Monday, 17 October 2011

La Becasse - Review

For the last 3 years, a key part of my birthday celebration has been dinner at a Michelin starred restaurant. It is a good job then (having booked in August), that we visited La Becasse on the 4th of October, because on the 6th came the surprising news that the restaurant had not retained its Michelin star. I say surprising because we had a thoroughly enjoyable 2 days at the restaurant, both for dinner, and the following day for a masterclass in raspberries and a tasting lunch with wine (review on that to follow).

The restaurant is housed in a beautiful building which was formerly home to Hibiscus, with oak wood paneling and drunken floors, ceilings and walls which made for interesting people watching towards the end of the night after several glasses of wine! Before dinner we were shown upstairs to the bar/lounge area for champagne, nibbles of curried popcorn (nicer than it sounds!) olives and wasabi bites and a read through the menu.

To start

The amuse bouche was gorgeous and I could have had a bowlfull! Tiny squares of goats cheese, a lentil soup and a dash of harissa. Served with a trio of breads (lots of it!) and lovely salty butter.
  • Ragstone goat’s cheese mousse, beetroot, raspberries, liquorice jelly, pain d’épice and bramble vinaigrette
  • Cornish crab risotto, chervil jelly and fresh autumn truffle

I had the crab risotto which was delicious, fishy, meaty, creamy, and was presented in a bowl with a very wide convex lip that had truffle shavings all over it. A very good choice of plate because it meant that I got to taste the truffle properly, and separately to the other components (a first). The teeny tiny squares of jelly turned out to be a bit of a theme throughout the meal and these appeared several times in the savoury dishes. These worked well I thought and added tiny bursts of sweet or sour and had the bonus effect of clearing the palette a little.

He had the Goat's cheese with raspberries and beetroot, (which I learned all about and had myself the following day at the masterclass.) I thought it was lovely and a really interesting combination although I’m not sure the ratio of goatscheese to fruit was quite right. He wasn't so keen but he is a bit more  fussy particular and has never really enjoyed fruit with savoury. He also doesn't like beetroot much. Probably not a winner to start with then!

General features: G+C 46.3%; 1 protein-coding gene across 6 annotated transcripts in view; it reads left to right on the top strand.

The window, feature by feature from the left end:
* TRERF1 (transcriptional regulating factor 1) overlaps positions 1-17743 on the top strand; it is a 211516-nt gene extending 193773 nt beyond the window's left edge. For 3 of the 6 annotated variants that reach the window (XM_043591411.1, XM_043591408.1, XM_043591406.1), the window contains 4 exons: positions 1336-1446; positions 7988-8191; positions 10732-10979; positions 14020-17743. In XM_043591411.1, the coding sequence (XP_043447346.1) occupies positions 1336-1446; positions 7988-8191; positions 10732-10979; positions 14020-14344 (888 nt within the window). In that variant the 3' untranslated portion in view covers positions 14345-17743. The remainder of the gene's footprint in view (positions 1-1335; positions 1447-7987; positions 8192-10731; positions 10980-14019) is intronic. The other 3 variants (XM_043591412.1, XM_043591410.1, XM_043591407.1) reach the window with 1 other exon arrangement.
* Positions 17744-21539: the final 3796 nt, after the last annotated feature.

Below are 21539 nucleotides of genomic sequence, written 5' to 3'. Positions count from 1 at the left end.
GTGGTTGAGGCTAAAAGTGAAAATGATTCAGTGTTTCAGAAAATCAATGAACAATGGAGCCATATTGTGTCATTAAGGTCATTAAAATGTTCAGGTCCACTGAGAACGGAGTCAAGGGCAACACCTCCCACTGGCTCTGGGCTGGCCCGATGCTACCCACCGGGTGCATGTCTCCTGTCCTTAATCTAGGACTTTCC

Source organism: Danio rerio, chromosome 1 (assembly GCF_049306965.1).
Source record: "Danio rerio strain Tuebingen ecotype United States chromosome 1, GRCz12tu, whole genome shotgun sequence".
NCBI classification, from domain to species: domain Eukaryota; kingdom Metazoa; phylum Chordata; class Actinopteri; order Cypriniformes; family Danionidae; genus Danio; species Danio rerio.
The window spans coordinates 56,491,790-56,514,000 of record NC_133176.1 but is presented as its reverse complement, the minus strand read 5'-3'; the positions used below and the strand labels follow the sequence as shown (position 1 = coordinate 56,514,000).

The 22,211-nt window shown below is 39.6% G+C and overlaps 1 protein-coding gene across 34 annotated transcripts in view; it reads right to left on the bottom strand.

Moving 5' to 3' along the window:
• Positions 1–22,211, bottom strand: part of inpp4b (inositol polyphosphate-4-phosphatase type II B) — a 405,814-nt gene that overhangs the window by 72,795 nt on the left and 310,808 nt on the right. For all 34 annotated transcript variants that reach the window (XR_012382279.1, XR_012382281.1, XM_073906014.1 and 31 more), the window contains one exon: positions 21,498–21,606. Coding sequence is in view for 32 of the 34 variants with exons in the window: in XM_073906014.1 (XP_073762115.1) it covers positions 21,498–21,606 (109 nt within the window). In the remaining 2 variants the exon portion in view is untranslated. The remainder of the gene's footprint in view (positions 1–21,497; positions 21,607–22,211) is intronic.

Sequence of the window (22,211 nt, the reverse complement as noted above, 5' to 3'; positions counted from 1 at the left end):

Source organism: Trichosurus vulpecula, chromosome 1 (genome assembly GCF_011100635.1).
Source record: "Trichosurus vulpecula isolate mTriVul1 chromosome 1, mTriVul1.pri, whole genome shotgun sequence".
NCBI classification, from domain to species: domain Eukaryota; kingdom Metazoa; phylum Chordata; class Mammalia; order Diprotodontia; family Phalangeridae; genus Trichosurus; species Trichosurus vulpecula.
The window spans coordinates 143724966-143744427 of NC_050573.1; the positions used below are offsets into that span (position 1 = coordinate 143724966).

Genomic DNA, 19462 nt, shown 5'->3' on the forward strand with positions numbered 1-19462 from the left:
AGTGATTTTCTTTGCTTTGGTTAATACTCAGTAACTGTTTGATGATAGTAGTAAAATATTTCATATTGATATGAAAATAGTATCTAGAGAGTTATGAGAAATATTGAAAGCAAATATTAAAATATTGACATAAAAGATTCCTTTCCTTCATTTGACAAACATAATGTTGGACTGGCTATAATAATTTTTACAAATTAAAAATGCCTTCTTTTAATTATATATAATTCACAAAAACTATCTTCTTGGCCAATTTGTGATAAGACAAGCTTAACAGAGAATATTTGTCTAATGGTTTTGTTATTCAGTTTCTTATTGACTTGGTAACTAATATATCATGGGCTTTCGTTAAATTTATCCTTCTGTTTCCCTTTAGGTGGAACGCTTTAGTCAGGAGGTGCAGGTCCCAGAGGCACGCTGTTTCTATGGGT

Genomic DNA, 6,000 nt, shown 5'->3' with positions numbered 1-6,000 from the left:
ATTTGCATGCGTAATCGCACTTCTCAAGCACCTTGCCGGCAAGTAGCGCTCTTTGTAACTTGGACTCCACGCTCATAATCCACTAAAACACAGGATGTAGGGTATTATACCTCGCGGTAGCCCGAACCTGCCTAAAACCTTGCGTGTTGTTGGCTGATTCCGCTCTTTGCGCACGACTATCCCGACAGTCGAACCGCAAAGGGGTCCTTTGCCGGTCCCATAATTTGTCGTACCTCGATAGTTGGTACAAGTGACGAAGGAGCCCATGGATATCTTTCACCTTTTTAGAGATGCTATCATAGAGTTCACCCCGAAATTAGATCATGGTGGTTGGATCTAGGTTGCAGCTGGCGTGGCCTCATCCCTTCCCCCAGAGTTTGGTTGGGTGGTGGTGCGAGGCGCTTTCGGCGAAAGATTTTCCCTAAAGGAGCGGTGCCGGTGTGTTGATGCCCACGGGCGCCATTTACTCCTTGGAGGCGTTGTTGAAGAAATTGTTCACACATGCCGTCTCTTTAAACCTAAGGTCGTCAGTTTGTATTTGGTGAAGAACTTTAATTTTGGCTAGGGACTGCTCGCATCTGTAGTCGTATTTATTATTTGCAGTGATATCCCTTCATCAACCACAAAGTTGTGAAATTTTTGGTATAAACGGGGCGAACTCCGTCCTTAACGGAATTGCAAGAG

• Mortimer Forest venison haunch, whimberry purée, parsnips with parmesan, lime and honey, bitter chocolate sauce
  • “Bryn Derw Farm” suckling pig tasting plate, confit potatoes, savoy cabbage, star-anise roasted plums
Suckling pig for me, which I have had once before in Rome. I may struggle to identify and remember each of the components but there seemed to be a piece of belly, loin, shoulder and an ear and a combination of roast, confit, and braise (?). The whole plate was sooo savoury that the star anise plums helped to cut through the richness of the meat and potato and since I often use fennel with pork, the star anise was a good alternative.

He had the Venison which was a bit of a stretch and having had venison and not loved it before, he was a bit concerned about the strength of flavour to the meat. He actually ended up enjoying the venison and might well order it again.

There was a ‘pre-dessert’ course of lime jelly, hickory smoked foam and something ginger based. This for me was the only really duff note of the meal. The jelly and ginger were good, sharp, refreshing and full of flavour. The smoked foam was far too reminiscent of smoked haddock and was really quite unpleasant.
  • Dark chocolate torte, salted caramel jelly, lime curd, local cherries, cobnut praline
  • Yoghurt panna cotta, whimberry poached pear,  caramelised clafoutis, crystalised almonds
His panna cotta was absolutely stunning. Full stop.

My desert was good but presented rather bizarrely in little piped blobs so rather than a clearly defined piece of chocolate torte with accompaniments, it was like a plateful of gooey iced gems and meant that after a few mouthfuls everything started mixing together. I probably would have preferred a more ‘traditional’ presentation if I’m honest.

Everything you would expect from a fine dining restaurant for sure. Star of the show for me was Nico (?) the sommelier who could do formal but was also engaging and had a very good sense of humour. The team that Chef Will Holland has recruited at La Becasse seem like a dedicated and close knit group who enjoy their work and it shows!

Overall some interesting flavour and texture combinations, good service and a decent if not overwhelming wine list. Recommended.

La Becasse is a fine dining restaurant in the historic and picturesque Medieval market town of Ludlow with Chef Will Holland manning the stoves.

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